The idea that the stimulus package is akin to the New Deal is bad logic and bad history

By Tim Murphy
Published: February 6, 2009

If Sunday was any indication, the United States will be completely out of money—and cufflinks—sometime in the next six months. Employment agencies broke open their piggy banks to buy prime Super Bowl air time, where they spoke directly to America’s fastest growing demographic: the unemployed. Meanwhile, a previously unknown company called “Cash 4 Gold” (which in addition to being a great name for a rap album, hired MC Hammer to pitch its wares), invited viewers to send in their favorite family heirlooms for a quick cash payout.

But as the economy continues its steady decline toward bartering and petty theft, the last few months have brought about a bull market in the oddest of fields: historical revisionism.

First, in Virginia, curators at Mount Vernon have put a new painting of a younger, less frumpy Martha Washington on display, after forensic analysis revealed that, in her earlier years at least, Martha was actually kind of smoking. While there’s of course nothing wrong with a First Lady who bears a striking resemblance to the Michelin man—as the old portraits depicted her—the new image suggests that General Washington didn’t just marry her for her needlework. --NewsHammer 2/06/2009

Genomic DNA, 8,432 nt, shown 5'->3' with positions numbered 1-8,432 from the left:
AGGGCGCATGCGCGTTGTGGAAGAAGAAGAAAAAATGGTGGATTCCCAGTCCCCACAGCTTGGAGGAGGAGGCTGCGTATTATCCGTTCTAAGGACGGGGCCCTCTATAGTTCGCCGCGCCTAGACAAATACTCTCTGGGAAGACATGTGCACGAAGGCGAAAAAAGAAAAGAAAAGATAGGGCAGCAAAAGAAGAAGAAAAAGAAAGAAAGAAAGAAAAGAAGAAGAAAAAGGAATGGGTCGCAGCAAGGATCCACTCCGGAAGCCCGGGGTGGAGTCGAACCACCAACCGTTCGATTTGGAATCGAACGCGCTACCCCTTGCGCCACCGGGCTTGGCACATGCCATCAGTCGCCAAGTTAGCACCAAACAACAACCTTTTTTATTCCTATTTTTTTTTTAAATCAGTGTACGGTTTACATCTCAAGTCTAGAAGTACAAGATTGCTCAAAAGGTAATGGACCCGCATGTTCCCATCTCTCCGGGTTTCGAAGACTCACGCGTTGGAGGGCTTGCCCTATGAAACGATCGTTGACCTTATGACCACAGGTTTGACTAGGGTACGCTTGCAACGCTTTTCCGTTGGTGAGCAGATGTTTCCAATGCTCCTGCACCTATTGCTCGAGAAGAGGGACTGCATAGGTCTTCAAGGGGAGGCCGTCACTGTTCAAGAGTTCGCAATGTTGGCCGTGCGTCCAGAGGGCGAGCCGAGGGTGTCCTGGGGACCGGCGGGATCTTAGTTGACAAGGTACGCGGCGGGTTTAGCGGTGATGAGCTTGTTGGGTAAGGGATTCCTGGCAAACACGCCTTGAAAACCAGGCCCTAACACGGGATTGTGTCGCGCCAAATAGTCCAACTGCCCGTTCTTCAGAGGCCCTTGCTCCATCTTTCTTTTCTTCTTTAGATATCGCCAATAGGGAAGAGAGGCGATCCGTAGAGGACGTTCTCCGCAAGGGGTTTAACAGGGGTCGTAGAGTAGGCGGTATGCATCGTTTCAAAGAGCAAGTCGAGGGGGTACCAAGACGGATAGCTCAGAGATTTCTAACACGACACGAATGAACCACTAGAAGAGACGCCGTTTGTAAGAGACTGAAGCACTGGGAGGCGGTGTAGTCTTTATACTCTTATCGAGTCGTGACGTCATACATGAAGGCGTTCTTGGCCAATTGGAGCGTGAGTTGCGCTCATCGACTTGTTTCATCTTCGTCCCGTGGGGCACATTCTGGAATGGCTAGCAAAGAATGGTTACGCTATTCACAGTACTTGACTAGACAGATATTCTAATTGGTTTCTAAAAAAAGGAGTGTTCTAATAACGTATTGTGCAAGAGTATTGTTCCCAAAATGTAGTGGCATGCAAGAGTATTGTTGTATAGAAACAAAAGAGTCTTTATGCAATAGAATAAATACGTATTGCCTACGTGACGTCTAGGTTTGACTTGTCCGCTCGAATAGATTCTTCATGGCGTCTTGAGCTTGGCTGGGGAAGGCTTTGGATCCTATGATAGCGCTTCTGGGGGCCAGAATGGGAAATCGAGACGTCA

Continue reading the Feb 6, 2009 article from the University of Chicago's Chicago Maroon


  1. Alan Gillis // 2/28/2009 8:58 AM  

    Alan Gillis Comment on this article in the Chicago Maroon,
    06 Feb 2009 12:31

    If it's not a New Deal, what is it? Washington without cufflinks? What would Martha say? It's not a Depression yet, because Obama doesn't look that worried. Here's hoping he's right. Wonder what the Real Deal is? Can we actually buy ourselves out of this financial Gold 4 Cash meltdown?

    Anyway it's a big story. Where are the big name economists when you need them? Dead. If you've got an in with Austan Goolsbee who's
    Obama's money man from the U of Chicago, maybe he could enlighten us? Isn't printing about $2 Trillion in new financial instruments a bit tricky? That's what they've been doing in Zimbabwe.

    What we also need is a more aggressive journalism. Fires smolder and when the neighborhood burns down, then the reporters show up for a soundbite like for this crisis. . . .